I think it would be more like a boarding pass now. You can get all the info without unlocking your phone. 
    Especially since the article was discussing using your watch, not your phone. 

    watto_cobra
  • Reply 8 of 18
    mike1mike1 Posts: 2,679member
    JaiOh81 said:
    Yeah, who wants to hand over their phone to a cop, who will dutifully take it back to their car, hack it and dump all it's contents while ostensibly "checking your id"...
    I think it would be more like a boarding pass now. You can get all the info without unlocking your phone. 
    Part of any eventual process would be the police officer scanning a QR-like code that is part of your ID and taking that back to the car or wherever to check your info. No need to hand over your phone.

    byronlwatto_cobra
  • Reply 9 of 18
    MplsPMplsP Posts: 3,152member
    mike1 said:
    JaiOh81 said:
    Yeah, who wants to hand over their phone to a cop, who will dutifully take it back to their car, hack it and dump all it's contents while ostensibly "checking your id"...
    I think it would be more like a boarding pass now. You can get all the info without unlocking your phone. 
    Part of any eventual process would be the police officer scanning a QR-like code that is part of your ID and taking that back to the car or wherever to check your info. No need to hand over your phone.

    That was my thought - if the license records are stored in a state database, all they need to do is have the number to look it up. In many ways this would be more secure since fake license cards would be exposed. 

    Eventually this would be nice - a lot of times the only reason I bring my wallet with is for my driver’s license, but If Apple wants to move this way they need to improve the security of Apple Watch and Apple Pay needs to become more widely accepted. I still need to use a card in about half the stores I frequent and at all of the gas stations. 
    byronl
  • Reply 10 of 18
    GeorgeBMacGeorgeBMac Posts: 9,869member
    For me, the watch is most of the way there already:   It's largely replaced my phone and credit card -- and house keys.

    But, adding the unlocking of my car and using it for ID and related items (like health care cards) would be a big step forward.
    Right now I use a wallet case for my phone that contains a spare credit card (for the few places that don't take Apple Pay) and my driver's license.   I also keep my health care and AAA cards in my car for emergency use.  And I would love to dump all of that if it could be stuffed into my phone.

    I'm actually carrying theft & loss coverage on my phone because, since my watch already does so much, I've gotten out of the habit of carrying my phone and I worry that I'll leave it somewhere one of these days.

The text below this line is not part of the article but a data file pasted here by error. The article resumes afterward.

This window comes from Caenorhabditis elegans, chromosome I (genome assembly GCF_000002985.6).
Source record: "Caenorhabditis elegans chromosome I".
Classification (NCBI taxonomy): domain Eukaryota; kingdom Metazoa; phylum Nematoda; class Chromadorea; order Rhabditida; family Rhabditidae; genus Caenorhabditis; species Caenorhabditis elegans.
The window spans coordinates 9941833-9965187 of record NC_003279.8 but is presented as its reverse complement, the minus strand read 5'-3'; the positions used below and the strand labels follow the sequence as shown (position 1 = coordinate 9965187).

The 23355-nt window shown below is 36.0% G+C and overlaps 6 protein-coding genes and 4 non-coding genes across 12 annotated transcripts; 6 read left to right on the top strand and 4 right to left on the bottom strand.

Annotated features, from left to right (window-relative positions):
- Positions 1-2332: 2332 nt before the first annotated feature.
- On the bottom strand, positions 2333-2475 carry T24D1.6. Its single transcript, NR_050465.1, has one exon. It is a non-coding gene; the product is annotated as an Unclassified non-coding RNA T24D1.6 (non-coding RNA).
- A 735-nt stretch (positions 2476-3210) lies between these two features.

watto_cobra
  • Reply 11 of 18
    Mariner8Mariner8 Posts: 14member
    25 years ago I was fantasizing about a single credit-type card that would work for everything — credit cards, driver’s license, library card, the works.  I think we’re there, or just about there. Amazing. 
    watto_cobra
  • Reply 12 of 18
    Mariner8Mariner8 Posts: 14member
    … I have a 3-inch stack of cards in a box that I no longer need to carry these days - airline and hotel membership cards, grocery store cards, the works. The next step is the whole works on the watch and context-sensitive selection of what card(s) pop up when you walk into a store, library, etc. We’re close. 
    GeorgeBMacwatto_cobra
  • Reply 13 of 18
    spice-boyspice-boy Posts: 1,436member
    My keys never need to be charged, so staying with them.
    beowulfschmidt
  • Reply 14 of 18
    AppleZuluAppleZulu Posts: 1,110member
    mike1 said:
    JaiOh81 said:
    Yeah, who wants to hand over their phone to a cop, who will dutifully take it back to their car, hack it and dump all it's contents while ostensibly "checking your id"...
    I think it would be more like a boarding pass now. You can get all the info without unlocking your phone. 
    Part of any eventual process would be the police officer scanning a QR-like code that is part of your ID and taking that back to the car or wherever to check your info. No need to hand over your phone.

    Indeed, they’ll definitely need to sort out with great clarity where the line is between consent to get license/registration/insurance info from a watch or phone and consent to access anything else on the same device. I’ve wondered about this already, as my insurance company’s app will produce onscreen proof of insurance, but when doing so, the phone is unlocked. Not sure if there’s been any test yet as to whether handing a device over to show insurance could then be interpreted as consent to look at everything else on the unlocked device.
    watto_cobra
  • Reply 15 of 18
    GeorgeBMacGeorgeBMac Posts: 9,869member
    spice-boy said:
    My keys never need to be charged, so staying with them.

    You need to get with the times!  Geez!  You're probably still using cash to pay for things!